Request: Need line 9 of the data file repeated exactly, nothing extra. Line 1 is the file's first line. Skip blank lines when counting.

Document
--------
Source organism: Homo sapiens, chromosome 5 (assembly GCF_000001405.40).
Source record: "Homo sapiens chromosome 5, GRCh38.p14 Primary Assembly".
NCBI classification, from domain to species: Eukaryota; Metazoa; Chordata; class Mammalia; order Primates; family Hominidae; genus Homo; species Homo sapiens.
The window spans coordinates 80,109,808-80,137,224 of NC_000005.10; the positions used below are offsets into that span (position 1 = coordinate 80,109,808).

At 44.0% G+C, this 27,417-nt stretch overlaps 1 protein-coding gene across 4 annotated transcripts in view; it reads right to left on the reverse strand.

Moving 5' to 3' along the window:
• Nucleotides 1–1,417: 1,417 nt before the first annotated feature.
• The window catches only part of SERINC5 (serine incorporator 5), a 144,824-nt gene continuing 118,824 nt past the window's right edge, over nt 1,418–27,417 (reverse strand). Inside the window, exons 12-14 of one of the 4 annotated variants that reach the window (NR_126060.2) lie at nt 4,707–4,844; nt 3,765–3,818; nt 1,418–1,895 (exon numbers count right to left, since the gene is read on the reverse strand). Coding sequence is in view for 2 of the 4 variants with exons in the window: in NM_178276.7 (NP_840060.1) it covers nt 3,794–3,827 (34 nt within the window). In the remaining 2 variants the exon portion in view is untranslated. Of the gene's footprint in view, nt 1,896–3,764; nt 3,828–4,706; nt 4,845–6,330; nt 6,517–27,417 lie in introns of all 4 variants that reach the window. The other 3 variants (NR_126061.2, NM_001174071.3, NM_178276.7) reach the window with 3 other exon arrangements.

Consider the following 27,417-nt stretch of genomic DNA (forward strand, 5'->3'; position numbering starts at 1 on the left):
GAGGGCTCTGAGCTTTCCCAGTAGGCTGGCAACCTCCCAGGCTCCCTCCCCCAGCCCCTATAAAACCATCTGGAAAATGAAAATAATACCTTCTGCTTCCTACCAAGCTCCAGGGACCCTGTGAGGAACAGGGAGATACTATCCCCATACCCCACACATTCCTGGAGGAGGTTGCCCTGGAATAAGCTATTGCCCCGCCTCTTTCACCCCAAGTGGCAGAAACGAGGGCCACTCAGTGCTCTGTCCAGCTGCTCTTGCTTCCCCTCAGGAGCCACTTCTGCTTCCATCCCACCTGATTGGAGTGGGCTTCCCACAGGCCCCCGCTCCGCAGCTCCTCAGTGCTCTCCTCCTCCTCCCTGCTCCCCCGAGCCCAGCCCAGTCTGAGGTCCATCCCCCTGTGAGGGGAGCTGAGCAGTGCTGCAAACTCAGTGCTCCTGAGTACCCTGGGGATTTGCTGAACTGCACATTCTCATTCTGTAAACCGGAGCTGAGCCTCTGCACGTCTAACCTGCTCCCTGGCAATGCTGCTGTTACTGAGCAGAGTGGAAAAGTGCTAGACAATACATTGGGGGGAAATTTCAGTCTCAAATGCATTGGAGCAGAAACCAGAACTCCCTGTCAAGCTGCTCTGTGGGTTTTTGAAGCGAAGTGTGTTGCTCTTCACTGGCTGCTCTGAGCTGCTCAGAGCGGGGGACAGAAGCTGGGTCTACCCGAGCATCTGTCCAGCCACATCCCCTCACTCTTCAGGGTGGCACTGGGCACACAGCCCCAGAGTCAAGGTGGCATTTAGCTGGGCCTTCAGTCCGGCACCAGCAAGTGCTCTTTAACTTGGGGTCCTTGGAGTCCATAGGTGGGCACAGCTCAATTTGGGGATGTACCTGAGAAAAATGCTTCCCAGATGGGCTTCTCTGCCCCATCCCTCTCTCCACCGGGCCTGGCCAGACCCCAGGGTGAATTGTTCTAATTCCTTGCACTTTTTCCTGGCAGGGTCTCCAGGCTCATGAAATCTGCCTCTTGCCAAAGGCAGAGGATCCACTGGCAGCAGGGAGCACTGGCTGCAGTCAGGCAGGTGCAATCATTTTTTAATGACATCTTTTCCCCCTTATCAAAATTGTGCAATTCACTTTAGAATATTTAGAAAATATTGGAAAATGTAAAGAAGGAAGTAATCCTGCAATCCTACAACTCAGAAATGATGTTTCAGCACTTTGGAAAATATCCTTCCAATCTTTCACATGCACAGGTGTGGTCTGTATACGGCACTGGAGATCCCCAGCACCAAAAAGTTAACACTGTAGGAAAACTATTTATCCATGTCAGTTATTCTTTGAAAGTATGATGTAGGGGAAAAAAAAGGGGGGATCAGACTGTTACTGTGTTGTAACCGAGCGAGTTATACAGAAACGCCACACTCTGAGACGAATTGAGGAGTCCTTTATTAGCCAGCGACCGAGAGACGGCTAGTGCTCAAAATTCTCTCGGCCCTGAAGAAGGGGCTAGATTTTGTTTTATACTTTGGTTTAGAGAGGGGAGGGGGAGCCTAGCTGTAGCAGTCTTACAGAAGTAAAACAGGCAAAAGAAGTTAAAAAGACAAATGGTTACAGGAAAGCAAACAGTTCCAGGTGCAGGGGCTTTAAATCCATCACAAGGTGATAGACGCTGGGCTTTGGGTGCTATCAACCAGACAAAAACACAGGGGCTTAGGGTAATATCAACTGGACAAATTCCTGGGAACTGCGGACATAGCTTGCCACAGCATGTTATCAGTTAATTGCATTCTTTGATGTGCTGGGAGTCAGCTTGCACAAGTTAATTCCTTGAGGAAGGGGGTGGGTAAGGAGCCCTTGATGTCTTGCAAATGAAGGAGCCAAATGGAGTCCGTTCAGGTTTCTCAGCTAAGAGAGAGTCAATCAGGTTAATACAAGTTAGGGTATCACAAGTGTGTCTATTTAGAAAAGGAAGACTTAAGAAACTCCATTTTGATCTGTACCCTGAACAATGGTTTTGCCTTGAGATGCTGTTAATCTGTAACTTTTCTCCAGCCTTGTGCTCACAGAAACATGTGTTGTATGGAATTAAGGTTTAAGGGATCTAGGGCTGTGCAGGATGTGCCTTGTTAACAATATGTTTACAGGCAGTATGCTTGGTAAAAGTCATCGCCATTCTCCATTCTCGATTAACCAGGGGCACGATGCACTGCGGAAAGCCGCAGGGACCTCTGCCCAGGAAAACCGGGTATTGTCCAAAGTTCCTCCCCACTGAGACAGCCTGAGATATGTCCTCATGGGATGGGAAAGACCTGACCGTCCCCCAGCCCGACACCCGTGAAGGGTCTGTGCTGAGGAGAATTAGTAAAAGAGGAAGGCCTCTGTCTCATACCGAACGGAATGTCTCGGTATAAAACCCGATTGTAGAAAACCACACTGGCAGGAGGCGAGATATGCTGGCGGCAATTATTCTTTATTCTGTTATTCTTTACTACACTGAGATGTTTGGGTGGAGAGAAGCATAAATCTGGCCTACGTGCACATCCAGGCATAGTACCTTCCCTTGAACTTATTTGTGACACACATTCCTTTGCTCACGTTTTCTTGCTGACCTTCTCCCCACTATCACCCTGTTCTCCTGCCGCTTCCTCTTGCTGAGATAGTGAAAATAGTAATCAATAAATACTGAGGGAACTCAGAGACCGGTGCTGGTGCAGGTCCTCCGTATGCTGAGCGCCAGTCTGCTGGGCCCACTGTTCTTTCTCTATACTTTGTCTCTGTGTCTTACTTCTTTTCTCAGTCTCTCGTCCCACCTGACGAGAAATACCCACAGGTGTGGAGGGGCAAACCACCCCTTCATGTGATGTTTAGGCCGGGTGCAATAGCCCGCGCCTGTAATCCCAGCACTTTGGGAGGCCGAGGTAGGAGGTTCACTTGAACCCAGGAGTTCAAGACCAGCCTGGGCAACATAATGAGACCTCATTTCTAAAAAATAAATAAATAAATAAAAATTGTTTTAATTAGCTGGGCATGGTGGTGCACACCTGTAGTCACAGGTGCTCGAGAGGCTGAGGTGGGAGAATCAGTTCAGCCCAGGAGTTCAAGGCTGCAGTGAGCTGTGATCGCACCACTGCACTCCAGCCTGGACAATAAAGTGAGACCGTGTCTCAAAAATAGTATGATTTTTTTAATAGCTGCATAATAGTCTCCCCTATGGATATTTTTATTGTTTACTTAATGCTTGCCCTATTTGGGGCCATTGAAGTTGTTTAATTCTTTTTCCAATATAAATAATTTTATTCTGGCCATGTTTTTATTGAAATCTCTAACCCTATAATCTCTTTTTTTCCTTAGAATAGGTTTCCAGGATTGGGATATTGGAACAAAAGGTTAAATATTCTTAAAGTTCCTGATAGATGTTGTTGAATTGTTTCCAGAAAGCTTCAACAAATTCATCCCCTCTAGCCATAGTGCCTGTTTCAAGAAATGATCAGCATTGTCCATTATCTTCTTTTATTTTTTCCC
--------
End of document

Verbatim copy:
Consider the following 27,417-nt stretch of genomic DNA (forward strand, 5'->3'; position numbering starts at 1 on the left):